Learning Gettext tools for Internationalization (i18n)

The world of Gettext is filled with a set of useful tools and documentation. As you may already know Gettext is an internationalization (i18n) and localization (l10n) system that was originally written by Sun Microsystems in the early 1990s. Its mainly targeted at Unix like systems but there are also portable binaries for Windows. In this tutorial, we are going to learn how can we utilize the tools offered by this library and ease our process of internationalizing our applications.

When we talk about internationalization (i18n), we refer to the operation by which a program, or a set of programs turned into a package, is made aware of and able to support multiple languages. When we talk about localization (l10n) we mean the operation by which, in a program already internationalized, we make it adapt itself to handle its input and output in a fashion which is correct for some native language and cultural habits.

Internationalization is usually taken care of by programmers, and localization is usually taken care of by translators.

For the purposes of this article, we are going to see how we can utilize the available Gettext tools in practice with a small Python program and understand better how and what is needed in order to internationalize and localize it from the view of the programmer, the translator and the maintainer of the program.

All the tutorial files are also on GitHub.

Gettext Overview

The GNU Gettext package is a set of tools that handle i18n and l10n aspects in computer programs with the ultimate purpose of minimizing the impact of them and hardly noticeable as possible. With Gettext we mainly work with PO and MO files and variations of them.

PO files are meant to be read and edited by humans and MO files are meant to be read by programs and are binary in nature. One other characteristic of MO files is that they are often different from system to system; non-portable in nature.

A single PO file is dedicated to a single target language. If a package supports many languages, there is one such PO file per language supported, and each package has its own set of PO files. Files ending with  .pot  are kind of base translation files found in distributions, in PO file format.

Before we start with our tutorial we need to make sure we have installed Gettext on our system:






Example Project

Before we delve into the tooling it’s important to start with an example project that we would like to include i18n and l10n support using Gettext. We are using a small Python application that resembles an Online Bank with operations such as: creating a new Bank account, printing your current statements, depositing some money or transferring funds between existing accounts.

1. Create a main.py file and add the following code:

File: main.py

2. Run the program to see the result in the console:

So far so good.

Let’s say now that the upper management requests to add i18n capabilities so we can support multiple locales for the messages printed. They have assigned you to this task, with the need that you make it easy to use by translators and maintainers.

The first thing you need to do is to mark all strings used for Gettext translations and make them a bit easier to read. Python and a few programming languages support Gettext. We only need to import the relevant library and use the message format function:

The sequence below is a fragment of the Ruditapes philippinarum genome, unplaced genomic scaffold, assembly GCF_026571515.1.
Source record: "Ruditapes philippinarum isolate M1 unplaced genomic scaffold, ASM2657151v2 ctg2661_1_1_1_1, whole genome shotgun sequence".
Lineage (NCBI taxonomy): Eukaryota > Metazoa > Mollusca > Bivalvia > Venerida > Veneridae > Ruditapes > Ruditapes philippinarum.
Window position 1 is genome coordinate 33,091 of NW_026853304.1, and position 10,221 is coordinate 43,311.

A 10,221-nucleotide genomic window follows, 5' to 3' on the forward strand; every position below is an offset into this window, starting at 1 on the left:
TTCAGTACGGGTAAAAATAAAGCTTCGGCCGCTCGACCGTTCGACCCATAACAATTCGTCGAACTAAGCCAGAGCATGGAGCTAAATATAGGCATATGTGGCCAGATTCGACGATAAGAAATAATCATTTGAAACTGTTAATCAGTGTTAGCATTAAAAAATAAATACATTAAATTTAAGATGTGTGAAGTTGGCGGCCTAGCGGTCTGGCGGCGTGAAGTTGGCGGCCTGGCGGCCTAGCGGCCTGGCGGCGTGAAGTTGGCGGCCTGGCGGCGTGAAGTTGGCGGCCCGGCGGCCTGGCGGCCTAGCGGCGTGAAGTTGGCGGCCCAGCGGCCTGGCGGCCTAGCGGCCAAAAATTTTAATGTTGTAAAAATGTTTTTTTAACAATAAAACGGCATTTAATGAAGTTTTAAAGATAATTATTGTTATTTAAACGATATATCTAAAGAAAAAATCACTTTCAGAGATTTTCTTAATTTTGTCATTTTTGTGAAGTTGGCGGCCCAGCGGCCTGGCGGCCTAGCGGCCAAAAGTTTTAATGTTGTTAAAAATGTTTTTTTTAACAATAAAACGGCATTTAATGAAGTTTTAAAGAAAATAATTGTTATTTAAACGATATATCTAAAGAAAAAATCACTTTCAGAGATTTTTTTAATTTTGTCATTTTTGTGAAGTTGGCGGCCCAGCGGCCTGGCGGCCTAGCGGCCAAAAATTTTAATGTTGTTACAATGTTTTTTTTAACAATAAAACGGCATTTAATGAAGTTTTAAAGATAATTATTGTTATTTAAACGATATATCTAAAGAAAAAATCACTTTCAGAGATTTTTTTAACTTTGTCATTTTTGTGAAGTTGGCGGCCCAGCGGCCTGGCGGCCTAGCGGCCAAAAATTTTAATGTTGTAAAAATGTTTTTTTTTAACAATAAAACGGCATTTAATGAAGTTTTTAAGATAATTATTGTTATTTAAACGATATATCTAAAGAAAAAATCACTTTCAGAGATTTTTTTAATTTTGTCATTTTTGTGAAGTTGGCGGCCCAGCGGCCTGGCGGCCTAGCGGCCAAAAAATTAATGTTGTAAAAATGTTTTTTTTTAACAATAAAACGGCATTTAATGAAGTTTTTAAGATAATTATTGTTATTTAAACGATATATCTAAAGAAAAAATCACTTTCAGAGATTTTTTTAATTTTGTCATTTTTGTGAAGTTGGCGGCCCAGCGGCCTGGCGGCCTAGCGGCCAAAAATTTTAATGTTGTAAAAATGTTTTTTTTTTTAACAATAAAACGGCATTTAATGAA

3. Import the Gettext library and use the relevant format function to all translatable strings:

If you run the same program again you will see that nothing really has changed. You are now able to use the Gettext tools to translate the files.

Let’s start with creating the   .pot  file

Extracting POT files with xgettext

The xgettext program finds and extract all marked translatable strings, and creates a PO template file out of all these. If you run it without any arguments it will create a file named  domainname.po . This file should be used as a basis for all later locale-specific translations as it has all the original program strings. Initially, all strings are empty and they contain only the msgid’s, that is the unique message keys.

We would like to rename this file using a  .pot  extension (Template PO file) and place it in the locale folder:

The xgettext tool can be called with the following format:

and in that case, we use the -d flag to specify the language domain and the  -p flag to specify the output folder.

Let’s inspect the contents of this file:

File: locale/messages.pot

We won’t be touching this file for now as for new translations we need to make a copy of it and fill the initial metadata strings. However as you can see the program was able to add extra information about the specific placeholder format using the #, python-brace-format comment.

Let’s see now how can a translator can use that .pot file to provide translations for a new language.

Creating PO files with msginit

A new translator comes in and wants to start a new translation for a specific locale. The first thing we need do is to copy that  .pot file that we created earlier and change the metadata to show the specific locale info.

The easiest way to do that is with the help of  msginit program. For example:

The first time you invoke that command you will have to specify an email address for giving feedback about the translations.

In that case, we use the -i flag to reference the .pot file that we created earlier as base translation file, the --locale  to specify the target locale and the  -o  flag to specify the output file.

Let’s inspect the contents of this file:

File: locale/el/LC_MESSAGES/messages.po

As you can see the program added a few locale-specific information about the target language and copied all the strings from the  .pot  input file. You could give more info but in most cases, you are good to go. Just provide the relevant translations:

Now add the following 2 lines in the main.py to activate the Greek translations:

File: main.py